These are the stories making headlines in style on Monday.
Barbour works together with Supreme
Barbour is the latest brand to dip its toes into streetwear with a Supreme collaboration. The British heritage brand name teamed up with the skate label-turned-fashion powerhouse on a collection of a waxed cotton items, including a light-weight field jacket, a waist bag, a cotton crusher and a camp cap. The collection will be launched online just on May 7. WWD
Weibo gets into e-commerce
One of China’s most significant social media platforms Weibo is seeking to diversify its income stream through e-commerce. Most just recently, it’s added new features like Xiaodian, which enables users to manage stock and process deals within its own mini-program. The addition of this shopping feature is among many actions Weibo has taken in order to contend for a greater share of the nation’s rewarding social commerce sphere, which was approximated to be worth more than 2 trillion yuan ($300 billion) in2019 Business of Style
Is the future of the fashion show virtual?
We were offered a taste of what virtual catwalks will appear like last Friday, when YouTube streamed a special edition of CR Runway. In her evaluation of the digital spectacle for The Times, Vanessa Friedman compared the event to a ” celeb-packed music unique” that “was less about the pleasure and potential of clothes than about the satisfaction of voyeuristic peeks of well-known people in their houses.” The New York Times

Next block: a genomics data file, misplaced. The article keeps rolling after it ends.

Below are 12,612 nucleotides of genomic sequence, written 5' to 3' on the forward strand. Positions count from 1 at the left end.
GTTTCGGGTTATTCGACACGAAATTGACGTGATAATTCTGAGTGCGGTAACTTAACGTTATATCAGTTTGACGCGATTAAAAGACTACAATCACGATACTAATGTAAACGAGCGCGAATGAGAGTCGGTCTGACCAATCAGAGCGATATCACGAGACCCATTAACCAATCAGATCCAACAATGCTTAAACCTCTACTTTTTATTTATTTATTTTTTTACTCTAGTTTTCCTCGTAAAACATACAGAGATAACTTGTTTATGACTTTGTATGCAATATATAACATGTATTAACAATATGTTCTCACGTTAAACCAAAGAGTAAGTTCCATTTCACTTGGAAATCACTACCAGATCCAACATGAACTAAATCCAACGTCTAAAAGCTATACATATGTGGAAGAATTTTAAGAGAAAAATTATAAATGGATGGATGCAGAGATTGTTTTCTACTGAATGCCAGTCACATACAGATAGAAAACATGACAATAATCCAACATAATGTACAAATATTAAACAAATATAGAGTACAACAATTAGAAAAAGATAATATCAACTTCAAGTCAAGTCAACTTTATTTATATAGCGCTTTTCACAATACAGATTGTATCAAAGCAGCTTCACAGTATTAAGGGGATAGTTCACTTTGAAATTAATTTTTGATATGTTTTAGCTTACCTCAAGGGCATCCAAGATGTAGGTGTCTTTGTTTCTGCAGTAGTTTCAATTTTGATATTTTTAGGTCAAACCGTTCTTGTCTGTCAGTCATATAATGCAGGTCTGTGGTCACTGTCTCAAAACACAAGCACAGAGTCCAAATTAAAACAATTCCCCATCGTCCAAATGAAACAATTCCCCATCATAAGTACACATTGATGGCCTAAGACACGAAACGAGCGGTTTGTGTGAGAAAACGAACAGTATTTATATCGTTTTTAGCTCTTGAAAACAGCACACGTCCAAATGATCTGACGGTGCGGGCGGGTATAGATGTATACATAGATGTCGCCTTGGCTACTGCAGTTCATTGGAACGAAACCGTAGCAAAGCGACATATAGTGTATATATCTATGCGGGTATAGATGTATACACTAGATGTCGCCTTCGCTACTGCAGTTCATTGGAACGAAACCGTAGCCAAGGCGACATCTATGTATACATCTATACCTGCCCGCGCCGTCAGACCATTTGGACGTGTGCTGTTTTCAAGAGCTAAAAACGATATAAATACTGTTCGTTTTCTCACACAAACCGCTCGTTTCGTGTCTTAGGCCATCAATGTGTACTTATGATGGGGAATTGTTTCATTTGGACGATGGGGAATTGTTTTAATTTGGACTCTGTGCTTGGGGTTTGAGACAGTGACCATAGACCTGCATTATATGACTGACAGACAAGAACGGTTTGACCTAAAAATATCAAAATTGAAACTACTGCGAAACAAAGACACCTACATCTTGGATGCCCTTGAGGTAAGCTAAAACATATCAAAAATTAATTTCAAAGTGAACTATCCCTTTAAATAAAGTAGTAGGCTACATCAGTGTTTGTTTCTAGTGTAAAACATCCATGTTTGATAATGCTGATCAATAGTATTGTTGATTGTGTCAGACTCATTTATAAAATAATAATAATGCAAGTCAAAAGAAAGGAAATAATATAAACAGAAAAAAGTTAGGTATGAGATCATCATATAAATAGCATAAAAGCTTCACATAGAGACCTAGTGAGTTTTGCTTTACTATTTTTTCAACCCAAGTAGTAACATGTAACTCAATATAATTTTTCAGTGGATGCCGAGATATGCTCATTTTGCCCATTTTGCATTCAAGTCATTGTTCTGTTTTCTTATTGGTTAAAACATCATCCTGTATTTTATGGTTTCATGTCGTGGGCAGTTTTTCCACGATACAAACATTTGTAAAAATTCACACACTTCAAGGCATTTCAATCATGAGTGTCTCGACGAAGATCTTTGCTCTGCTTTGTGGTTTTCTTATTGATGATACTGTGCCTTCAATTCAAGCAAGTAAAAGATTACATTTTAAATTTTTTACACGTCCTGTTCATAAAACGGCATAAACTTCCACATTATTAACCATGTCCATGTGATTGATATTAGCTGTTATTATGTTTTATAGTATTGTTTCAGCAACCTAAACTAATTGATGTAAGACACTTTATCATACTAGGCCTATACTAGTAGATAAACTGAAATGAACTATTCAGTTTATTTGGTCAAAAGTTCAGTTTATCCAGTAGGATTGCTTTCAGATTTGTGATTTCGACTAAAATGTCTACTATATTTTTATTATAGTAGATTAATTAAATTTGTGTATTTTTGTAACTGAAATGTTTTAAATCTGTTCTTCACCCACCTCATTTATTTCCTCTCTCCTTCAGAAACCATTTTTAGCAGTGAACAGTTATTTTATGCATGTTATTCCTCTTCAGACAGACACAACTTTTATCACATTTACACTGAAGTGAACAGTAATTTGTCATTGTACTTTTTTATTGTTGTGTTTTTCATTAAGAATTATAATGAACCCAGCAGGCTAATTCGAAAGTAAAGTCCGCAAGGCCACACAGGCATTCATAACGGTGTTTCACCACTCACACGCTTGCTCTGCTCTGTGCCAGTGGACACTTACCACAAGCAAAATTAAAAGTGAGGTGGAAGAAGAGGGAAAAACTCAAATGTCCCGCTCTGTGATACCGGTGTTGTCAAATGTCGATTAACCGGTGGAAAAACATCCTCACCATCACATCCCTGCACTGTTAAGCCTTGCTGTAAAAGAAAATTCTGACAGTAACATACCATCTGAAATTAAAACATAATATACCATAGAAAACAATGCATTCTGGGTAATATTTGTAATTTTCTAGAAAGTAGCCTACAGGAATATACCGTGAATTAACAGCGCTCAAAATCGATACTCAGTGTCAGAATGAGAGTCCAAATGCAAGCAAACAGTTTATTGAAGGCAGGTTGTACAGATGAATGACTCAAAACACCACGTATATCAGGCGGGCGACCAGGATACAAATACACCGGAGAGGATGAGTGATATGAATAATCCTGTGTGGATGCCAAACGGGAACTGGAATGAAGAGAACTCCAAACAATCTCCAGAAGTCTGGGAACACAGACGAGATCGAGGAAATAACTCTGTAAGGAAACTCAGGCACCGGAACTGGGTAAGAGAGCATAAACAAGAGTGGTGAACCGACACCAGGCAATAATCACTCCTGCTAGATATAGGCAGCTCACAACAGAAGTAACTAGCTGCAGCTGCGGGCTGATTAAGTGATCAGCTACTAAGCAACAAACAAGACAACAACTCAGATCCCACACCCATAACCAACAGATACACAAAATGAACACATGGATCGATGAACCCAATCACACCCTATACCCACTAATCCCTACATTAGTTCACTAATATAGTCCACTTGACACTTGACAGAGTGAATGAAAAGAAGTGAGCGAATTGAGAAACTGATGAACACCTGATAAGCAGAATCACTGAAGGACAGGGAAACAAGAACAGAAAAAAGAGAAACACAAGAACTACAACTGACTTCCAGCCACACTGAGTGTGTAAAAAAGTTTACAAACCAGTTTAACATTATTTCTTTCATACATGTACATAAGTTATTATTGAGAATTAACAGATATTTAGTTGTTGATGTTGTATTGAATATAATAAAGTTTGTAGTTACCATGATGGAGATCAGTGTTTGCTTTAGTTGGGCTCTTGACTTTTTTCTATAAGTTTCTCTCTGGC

Superga and Mary Katrantzou launch tennis shoe pill
Superga linked up with Mary Katrantzou to develop a limited-edition pill collection of women’s sneakers. The collection is motivated by memories made on vacation and includes two print stories: one references conchology, with an assortment of brilliantly colored shells layered upon a white or dark base, while the other mirrors the perforations of vintage stamps. The pill is available to buy solely at MaryKatrantzou.com
How musicians use clothes to create new stories
Music and fashion are so inextricably linked that if you change one, you need to alter the other. In a brand-new piece for Nylon, Maura Brannigan looks into how essential design is to artists when they’re staging a return or ushering in a brand-new era. She talks to stylist Avo Yermagyan about changing the look of the Jonas Brothers as they broke up and after that got back together. Nylon